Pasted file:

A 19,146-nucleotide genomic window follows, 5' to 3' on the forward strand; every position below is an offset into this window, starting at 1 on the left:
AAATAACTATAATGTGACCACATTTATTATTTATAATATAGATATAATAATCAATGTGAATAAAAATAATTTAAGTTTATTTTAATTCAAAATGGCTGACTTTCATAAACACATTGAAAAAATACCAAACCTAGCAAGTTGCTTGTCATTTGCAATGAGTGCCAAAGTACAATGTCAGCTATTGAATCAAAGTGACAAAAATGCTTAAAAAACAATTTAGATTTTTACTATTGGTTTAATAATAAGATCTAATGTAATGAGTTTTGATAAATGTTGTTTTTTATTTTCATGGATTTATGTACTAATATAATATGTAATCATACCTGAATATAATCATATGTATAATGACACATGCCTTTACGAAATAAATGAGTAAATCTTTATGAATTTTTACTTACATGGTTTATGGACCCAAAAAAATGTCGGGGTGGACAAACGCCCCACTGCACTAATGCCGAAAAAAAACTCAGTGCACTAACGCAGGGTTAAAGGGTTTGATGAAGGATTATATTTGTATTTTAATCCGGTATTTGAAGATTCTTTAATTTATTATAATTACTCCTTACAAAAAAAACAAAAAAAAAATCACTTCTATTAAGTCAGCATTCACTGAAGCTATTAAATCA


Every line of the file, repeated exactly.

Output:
A 19,146-nucleotide genomic window follows, 5' to 3' on the forward strand; every position below is an offset into this window, starting at 1 on the left:
AAATAACTATAATGTGACCACATTTATTATTTATAATATAGATATAATAATCAATGTGAATAAAAATAATTTAAGTTTATTTTAATTCAAAATGGCTGACTTTCATAAACACATTGAAAAAATACCAAACCTAGCAAGTTGCTTGTCATTTGCAATGAGTGCCAAAGTACAATGTCAGCTATTGAATCAAAGTGACAAAAATGCTTAAAAAACAATTTAGATTTTTACTATTGGTTTAATAATAAGATCTAATGTAATGAGTTTTGATAAATGTTGTTTTTTATTTTCATGGATTTATGTACTAATATAATATGTAATCATACCTGAATATAATCATATGTATAATGACACATGCCTTTACGAAATAAATGAGTAAATCTTTATGAATTTTTACTTACATGGTTTATGGACCCAAAAAAATGTCGGGGTGGACAAACGCCCCACTGCACTAATGCCGAAAAAAAACTCAGTGCACTAACGCAGGGTTAAAGGGTTTGATGAAGGATTATATTTGTATTTTAATCCGGTATTTGAAGATTCTTTAATTTATTATAATTACTCCTTACAAAAAAAACAAAAAAAAAATCACTTCTATTAAGTCAGCATTCACTGAAGCTATTAAATCA